President Trump, backed by faith leaders, declared a National Day of Prayer for victims of Hurricane Harvey in the Oval Office of the White House on Sept. 1, 2017. (Jahi Chikwendiu/The Washington Post)

Thursday was a National Day of Prayer, per a proclamation from the White House. President Trump hosted religious leaders in the Rose Garden and offered some remarks on the subject at hand.

It was a continuation of a tradition that dates to 1952, the last year of the administration of Harry S. Truman. It’s continued since, even as the religious identity of Americans has shifted. Pew Research Center data from 2015 showed that even as the number of American adults who described themselves as religiously affiliated declined from 2007 to 2014, the percent who were both religious and who prayed daily held steady. A bit more than half the country overall reported praying daily in 2014, down slightly from seven years earlier.

In light of the event, we were curious about how America’s religiosity had evolved over the 60-plus years since the first National Day of Prayer. Recognizing the distinction between church attendance and prayer, we looked at data from the Association of Religion Data Archives to assess how church membership has evolved over the event’s history — with an eye toward geographic changes.

That data suggested an interesting trend: Big swaths of the middle of the country show a higher density of the population attended church than 60 years prior, with declines in that density in the northeast and Midwest.


This runs counter to our understanding of how church attendance has evolved. We tend to believe, thanks to research like Pew’s, that church attendance has waned. (From 2007 to 2014, the percentage of Americans who reported attending services at least monthly dropped from 54 to 50.) The map above shows many places where there was an increase.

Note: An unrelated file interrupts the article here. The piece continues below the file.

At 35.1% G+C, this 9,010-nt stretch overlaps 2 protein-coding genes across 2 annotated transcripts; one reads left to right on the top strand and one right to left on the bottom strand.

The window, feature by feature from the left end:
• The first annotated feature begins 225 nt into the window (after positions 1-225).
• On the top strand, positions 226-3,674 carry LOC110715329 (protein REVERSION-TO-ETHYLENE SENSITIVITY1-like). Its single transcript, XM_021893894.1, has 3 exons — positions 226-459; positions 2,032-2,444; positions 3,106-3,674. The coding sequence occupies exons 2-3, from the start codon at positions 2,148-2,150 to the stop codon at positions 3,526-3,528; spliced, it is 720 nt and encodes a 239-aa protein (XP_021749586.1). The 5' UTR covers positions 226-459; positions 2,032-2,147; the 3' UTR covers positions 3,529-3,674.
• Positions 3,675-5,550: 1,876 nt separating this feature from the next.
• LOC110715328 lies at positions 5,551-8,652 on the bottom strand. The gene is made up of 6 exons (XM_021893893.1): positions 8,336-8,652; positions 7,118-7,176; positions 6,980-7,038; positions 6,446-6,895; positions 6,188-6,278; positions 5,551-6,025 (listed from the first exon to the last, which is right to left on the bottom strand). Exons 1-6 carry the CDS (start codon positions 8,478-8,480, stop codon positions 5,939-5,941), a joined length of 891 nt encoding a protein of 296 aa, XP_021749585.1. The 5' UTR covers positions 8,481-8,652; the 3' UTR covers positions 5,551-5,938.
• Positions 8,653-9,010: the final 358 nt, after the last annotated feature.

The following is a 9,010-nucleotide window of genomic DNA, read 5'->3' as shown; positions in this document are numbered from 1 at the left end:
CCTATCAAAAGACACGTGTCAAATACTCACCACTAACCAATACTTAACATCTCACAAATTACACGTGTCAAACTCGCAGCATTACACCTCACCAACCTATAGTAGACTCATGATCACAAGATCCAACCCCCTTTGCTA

In fact, the number of counties where church attendance increased since 1952 as a function of population is distributed fairly evenly, with slightly more counties seeing increased density in church attendance than decreases.


How can that be the case when religion is declining in the U.S.? For the same reason that maps of the 2016 election results look like a landslide win by Trump: We’re considering counties, not population.

If we look at the shift since 1952 relative to the 2010 population density in each county, there’s a clear pattern. Lower-population counties, generally more rural ones, saw much larger increases in the density of the churchgoing population than did larger counties.


This is a bit confusing, so an example might help. Imagine a county that was home to 1,000 people in 1952 and 2,000 in 2010. In 1952, 100 people were members of congregations, a rate of 100 people for every 1,000 residents. In 2010, 400 of the 2,000 residents went to church regularly, a rate of 200 people for every 1,000 residents. That’s a big increase in the density of the church-going population — but it’s an increase of only 100 more church attendees.

Truman was born in Barton County, Mo. It saw a substantial increase in the density of the churchgoing population from 1952 to 2010, according to the ARDA data. Trump was born in Queens County, N.Y. The density of churchgoers there has declined.

Seems fitting, given the national trends.